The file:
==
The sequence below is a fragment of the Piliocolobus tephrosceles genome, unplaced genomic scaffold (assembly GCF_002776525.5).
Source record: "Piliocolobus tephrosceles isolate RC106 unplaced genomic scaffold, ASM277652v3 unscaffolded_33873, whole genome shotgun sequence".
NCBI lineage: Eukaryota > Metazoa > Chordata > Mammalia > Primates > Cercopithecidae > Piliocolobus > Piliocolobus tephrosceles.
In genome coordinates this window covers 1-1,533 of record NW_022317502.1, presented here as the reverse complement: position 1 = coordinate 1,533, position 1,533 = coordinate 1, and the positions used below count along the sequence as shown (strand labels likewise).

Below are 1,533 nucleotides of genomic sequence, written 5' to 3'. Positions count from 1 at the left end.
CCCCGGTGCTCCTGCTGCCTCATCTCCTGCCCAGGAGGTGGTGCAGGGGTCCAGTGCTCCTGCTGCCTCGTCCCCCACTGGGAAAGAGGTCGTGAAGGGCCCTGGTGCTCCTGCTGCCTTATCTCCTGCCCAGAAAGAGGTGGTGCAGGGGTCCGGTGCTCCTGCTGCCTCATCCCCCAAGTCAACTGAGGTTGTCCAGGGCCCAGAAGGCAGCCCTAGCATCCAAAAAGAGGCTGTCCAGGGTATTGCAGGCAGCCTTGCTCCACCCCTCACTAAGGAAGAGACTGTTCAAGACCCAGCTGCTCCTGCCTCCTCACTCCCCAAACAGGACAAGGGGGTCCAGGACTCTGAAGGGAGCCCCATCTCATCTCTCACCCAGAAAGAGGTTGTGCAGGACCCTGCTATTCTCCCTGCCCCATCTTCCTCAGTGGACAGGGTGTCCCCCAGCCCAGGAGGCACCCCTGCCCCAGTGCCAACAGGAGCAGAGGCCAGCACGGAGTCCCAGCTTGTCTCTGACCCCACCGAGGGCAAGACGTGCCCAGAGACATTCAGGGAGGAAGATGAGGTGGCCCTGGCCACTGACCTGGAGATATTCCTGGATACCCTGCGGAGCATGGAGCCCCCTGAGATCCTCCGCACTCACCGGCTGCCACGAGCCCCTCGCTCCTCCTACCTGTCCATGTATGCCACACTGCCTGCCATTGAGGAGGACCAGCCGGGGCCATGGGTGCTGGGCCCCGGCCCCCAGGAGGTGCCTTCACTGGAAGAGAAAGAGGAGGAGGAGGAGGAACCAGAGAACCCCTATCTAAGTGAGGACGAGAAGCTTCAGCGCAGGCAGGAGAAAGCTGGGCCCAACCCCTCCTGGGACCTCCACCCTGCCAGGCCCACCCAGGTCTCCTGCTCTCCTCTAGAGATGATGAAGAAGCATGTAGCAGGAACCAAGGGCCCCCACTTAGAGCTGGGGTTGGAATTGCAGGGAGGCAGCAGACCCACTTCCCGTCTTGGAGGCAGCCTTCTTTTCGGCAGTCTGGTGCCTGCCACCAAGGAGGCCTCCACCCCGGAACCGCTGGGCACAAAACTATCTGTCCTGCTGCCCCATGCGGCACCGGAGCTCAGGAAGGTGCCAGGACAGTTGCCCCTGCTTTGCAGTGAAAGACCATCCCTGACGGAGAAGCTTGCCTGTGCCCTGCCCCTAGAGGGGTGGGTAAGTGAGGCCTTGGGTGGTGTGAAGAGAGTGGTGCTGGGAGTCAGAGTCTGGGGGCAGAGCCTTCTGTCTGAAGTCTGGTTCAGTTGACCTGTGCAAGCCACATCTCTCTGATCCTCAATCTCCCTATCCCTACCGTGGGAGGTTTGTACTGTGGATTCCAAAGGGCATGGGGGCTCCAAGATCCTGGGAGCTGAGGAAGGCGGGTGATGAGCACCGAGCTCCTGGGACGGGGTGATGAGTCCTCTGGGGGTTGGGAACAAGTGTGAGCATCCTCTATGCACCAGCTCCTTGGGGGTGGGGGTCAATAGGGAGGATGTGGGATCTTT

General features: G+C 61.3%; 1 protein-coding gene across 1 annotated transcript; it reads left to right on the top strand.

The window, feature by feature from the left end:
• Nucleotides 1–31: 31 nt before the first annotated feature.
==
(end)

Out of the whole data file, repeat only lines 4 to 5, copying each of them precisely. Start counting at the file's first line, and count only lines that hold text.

In genome coordinates this window covers 1-1,533 of record NW_022317502.1, presented here as the reverse complement: position 1 = coordinate 1,533, position 1,533 = coordinate 1, and the positions used below count along the sequence as shown (strand labels likewise).

Below are 1,533 nucleotides of genomic sequence, written 5' to 3'. Positions count from 1 at the left end.